Within Possessor is also a compelling trans allegory about minds and bodies, as well as the dissociation a trans person can, and does, feel when they’re forced to own an exterior identity to which they simply can’t connect. The whole film comes down to Tasya, through Colin, killing her old self. We see Tasya’s face become a mask, which Colin wears, and we see the self choking the self. Tasya and Colin don’t own their bodies, rather their bodies are owned by patriarchal society. One of the more vivid images in relation to the film’s trans allegory is when Tasya sees herself on top of Ava with Colin’s penis as her own. Finally, Colin’s violent revenge on Tasya’s family is essentially the real identity underneath working to kill off the old, non-compatible gender identity.
There’s no telling where Brandon Cronenberg will go from here. His first feature film Antiviral was exciting, and disgusting in equal measure, showing off a vividly horrific imagination. But Possessor feels like the masterwork of an experience filmmaker with many more years under their belt. Those of us who loved the film are patiently waiting for Cronenberg’s next announced film, Infinity Pool, because it’ll surely bring out more of the director-writer’s peculiar and wonderful idiosyncrasies, similar to his father’s but entirely his own, too.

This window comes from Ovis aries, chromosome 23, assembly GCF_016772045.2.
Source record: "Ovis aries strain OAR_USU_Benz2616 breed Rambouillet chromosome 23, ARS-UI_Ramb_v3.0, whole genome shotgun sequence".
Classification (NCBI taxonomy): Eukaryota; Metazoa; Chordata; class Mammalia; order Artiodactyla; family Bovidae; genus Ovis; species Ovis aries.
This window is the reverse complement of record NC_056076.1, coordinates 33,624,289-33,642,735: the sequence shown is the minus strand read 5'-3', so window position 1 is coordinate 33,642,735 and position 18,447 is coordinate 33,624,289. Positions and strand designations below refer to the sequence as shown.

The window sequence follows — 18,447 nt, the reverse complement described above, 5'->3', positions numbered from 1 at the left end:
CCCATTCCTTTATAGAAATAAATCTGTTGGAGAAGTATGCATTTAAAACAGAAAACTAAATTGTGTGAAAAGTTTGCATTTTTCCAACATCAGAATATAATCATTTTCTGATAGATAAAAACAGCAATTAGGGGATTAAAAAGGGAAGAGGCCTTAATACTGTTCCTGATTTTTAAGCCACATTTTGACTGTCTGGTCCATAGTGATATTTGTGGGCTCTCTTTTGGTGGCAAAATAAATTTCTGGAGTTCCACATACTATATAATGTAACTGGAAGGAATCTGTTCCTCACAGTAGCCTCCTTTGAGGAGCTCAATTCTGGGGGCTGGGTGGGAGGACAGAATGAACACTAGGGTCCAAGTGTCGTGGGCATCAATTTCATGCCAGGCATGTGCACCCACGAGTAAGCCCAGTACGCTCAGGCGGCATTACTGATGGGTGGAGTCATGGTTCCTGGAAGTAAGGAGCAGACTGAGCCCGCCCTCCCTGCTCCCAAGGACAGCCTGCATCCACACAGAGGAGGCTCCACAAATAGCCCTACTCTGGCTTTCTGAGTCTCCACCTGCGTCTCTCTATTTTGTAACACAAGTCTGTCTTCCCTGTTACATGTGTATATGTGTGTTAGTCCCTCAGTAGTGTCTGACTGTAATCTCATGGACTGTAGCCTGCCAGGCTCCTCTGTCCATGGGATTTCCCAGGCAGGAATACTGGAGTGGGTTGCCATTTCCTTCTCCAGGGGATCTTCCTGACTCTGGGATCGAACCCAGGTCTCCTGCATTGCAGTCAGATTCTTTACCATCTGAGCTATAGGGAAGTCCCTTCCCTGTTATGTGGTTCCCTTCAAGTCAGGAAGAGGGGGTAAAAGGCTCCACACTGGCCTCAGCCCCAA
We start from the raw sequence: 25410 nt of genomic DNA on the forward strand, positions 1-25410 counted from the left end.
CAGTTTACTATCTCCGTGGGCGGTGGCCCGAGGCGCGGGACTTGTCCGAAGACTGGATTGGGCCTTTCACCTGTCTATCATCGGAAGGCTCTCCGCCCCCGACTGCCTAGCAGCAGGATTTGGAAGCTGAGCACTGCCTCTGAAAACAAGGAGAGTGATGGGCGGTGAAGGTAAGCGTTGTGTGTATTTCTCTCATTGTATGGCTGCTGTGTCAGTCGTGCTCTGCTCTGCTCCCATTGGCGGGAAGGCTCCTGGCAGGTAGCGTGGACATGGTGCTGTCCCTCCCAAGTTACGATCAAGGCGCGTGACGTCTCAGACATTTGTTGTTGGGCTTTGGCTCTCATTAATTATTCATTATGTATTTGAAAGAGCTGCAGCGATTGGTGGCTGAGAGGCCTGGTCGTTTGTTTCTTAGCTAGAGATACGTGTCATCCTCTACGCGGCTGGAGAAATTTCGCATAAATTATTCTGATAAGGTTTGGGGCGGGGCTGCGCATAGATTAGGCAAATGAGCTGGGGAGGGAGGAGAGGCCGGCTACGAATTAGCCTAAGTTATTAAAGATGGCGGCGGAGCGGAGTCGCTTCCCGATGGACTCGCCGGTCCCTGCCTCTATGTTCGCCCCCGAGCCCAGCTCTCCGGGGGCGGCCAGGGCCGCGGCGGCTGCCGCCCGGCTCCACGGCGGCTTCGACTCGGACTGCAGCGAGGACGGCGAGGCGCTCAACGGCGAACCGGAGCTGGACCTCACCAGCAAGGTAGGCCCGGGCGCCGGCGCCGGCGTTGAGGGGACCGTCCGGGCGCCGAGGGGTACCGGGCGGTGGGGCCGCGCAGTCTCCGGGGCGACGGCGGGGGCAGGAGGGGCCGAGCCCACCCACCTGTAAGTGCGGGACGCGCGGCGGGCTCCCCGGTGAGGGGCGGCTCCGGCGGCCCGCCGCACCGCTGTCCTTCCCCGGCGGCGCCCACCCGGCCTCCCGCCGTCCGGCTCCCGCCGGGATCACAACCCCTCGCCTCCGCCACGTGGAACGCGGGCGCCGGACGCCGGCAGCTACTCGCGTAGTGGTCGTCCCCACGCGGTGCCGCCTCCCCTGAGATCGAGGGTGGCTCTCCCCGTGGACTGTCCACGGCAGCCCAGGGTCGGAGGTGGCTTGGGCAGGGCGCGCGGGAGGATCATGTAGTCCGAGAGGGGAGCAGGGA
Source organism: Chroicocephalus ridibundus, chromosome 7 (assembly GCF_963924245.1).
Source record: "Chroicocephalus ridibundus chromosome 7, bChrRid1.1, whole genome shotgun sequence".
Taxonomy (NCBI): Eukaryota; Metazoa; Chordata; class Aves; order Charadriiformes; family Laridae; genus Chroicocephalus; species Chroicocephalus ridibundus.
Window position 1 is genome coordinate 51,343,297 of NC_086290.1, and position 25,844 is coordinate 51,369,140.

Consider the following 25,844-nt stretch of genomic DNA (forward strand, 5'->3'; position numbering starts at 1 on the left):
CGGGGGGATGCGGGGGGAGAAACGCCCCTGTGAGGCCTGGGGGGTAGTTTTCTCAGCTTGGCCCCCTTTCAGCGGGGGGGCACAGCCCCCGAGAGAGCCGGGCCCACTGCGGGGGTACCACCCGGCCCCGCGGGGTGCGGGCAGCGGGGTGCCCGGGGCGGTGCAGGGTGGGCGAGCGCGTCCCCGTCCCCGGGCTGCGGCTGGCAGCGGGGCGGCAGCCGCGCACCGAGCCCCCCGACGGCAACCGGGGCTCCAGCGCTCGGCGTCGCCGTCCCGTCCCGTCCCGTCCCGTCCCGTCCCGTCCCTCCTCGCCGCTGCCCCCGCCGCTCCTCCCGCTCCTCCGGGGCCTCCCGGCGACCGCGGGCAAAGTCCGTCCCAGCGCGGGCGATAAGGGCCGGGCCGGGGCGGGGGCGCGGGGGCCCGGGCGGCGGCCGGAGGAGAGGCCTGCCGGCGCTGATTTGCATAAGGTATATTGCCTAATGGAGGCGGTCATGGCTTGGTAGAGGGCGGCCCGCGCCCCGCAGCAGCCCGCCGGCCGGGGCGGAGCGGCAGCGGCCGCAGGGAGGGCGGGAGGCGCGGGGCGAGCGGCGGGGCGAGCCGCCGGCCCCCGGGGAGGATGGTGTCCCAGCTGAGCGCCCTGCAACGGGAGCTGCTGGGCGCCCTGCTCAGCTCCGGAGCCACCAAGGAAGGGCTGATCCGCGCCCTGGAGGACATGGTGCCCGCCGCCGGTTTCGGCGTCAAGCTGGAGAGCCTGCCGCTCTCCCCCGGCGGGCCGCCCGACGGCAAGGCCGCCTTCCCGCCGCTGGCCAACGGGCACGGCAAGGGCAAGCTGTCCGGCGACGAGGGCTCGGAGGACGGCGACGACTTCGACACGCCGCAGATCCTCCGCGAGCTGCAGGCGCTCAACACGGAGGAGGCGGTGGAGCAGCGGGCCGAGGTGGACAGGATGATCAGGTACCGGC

Possessor is such a fantastic piece of work because the story lends itself to various readings, which the best films often do. There are many ways to explore the film’s story and its themes. The best reading of Possessor is as a critique of where governments and other agencies are headed with the use of new technologies—there was a time many of us thought about drones as just fun ways to shoot video, or to drop off Amazon packages, but the U.S. government used them for their own political purposes overseas. The film is also a major critique of consumer capitalist culture and how it affects society, turning individuals into nothing but walking wallets, and eroding individual identity until the self is no longer the self but rather a roaming avatar to do whatever the government and the bourgeois class determine. Cronenberg’s film is about many things, none more so than the fragility of identity in the face of corporate powers and the violence such power induces in everyday people.